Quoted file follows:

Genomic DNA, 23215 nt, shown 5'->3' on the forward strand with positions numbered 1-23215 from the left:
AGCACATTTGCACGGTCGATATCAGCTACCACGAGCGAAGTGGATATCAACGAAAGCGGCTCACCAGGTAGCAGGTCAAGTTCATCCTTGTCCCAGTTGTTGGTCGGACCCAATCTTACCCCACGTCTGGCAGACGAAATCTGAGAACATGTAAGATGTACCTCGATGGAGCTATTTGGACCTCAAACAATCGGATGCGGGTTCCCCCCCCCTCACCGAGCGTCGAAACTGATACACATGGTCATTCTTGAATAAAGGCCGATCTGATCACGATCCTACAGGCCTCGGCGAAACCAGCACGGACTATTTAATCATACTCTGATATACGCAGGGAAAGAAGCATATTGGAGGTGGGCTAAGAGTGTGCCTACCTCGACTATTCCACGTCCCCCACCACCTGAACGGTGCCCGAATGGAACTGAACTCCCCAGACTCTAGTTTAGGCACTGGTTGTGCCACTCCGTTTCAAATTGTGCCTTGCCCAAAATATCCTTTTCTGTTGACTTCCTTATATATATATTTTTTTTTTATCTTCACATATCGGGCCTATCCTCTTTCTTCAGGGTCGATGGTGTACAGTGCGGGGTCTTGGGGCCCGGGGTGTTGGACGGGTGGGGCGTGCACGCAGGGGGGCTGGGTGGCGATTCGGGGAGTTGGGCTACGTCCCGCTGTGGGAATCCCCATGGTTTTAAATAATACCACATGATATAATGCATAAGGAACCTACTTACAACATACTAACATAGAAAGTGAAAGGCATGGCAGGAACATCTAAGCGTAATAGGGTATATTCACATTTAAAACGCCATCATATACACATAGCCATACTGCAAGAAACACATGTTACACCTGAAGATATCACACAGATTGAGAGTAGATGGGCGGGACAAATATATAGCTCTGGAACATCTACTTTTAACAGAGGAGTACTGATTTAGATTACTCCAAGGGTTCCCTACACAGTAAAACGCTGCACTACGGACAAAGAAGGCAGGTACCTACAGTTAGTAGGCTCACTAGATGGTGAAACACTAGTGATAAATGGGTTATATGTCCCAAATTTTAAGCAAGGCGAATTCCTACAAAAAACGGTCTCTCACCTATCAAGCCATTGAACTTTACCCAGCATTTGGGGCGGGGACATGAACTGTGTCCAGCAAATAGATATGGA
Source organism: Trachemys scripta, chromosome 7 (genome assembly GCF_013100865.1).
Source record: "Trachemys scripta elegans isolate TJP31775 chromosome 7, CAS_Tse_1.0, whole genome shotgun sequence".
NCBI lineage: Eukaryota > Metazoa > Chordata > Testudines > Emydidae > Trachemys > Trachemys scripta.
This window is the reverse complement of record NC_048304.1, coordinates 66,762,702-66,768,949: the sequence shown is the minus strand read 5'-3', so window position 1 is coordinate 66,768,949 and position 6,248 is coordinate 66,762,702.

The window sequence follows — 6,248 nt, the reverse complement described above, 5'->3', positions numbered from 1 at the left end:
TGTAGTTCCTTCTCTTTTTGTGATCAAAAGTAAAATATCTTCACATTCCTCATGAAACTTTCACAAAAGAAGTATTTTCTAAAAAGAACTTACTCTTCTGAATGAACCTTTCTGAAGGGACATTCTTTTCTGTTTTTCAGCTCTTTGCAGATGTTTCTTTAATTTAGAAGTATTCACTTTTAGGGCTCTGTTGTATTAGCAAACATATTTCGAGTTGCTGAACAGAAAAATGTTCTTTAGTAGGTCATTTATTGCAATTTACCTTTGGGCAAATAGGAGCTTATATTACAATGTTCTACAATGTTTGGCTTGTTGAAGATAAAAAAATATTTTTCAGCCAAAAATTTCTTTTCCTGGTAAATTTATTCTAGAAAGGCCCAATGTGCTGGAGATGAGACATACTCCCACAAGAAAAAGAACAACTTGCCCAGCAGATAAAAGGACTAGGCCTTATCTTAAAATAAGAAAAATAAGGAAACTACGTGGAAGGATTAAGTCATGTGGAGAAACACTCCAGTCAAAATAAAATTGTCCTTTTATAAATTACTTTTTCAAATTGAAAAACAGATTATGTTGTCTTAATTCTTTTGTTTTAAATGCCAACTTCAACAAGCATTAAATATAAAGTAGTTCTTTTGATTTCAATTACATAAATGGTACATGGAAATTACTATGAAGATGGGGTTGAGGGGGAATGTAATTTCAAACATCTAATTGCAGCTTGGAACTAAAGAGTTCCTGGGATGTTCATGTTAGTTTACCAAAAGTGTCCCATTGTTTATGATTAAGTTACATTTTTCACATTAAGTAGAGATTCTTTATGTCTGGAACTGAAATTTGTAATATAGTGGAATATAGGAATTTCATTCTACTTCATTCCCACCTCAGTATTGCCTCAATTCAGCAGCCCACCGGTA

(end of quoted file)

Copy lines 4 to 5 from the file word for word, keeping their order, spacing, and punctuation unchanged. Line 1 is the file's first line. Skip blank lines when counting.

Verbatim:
Source record: "Trachemys scripta elegans isolate TJP31775 chromosome 7, CAS_Tse_1.0, whole genome shotgun sequence".
NCBI lineage: Eukaryota > Metazoa > Chordata > Testudines > Emydidae > Trachemys > Trachemys scripta.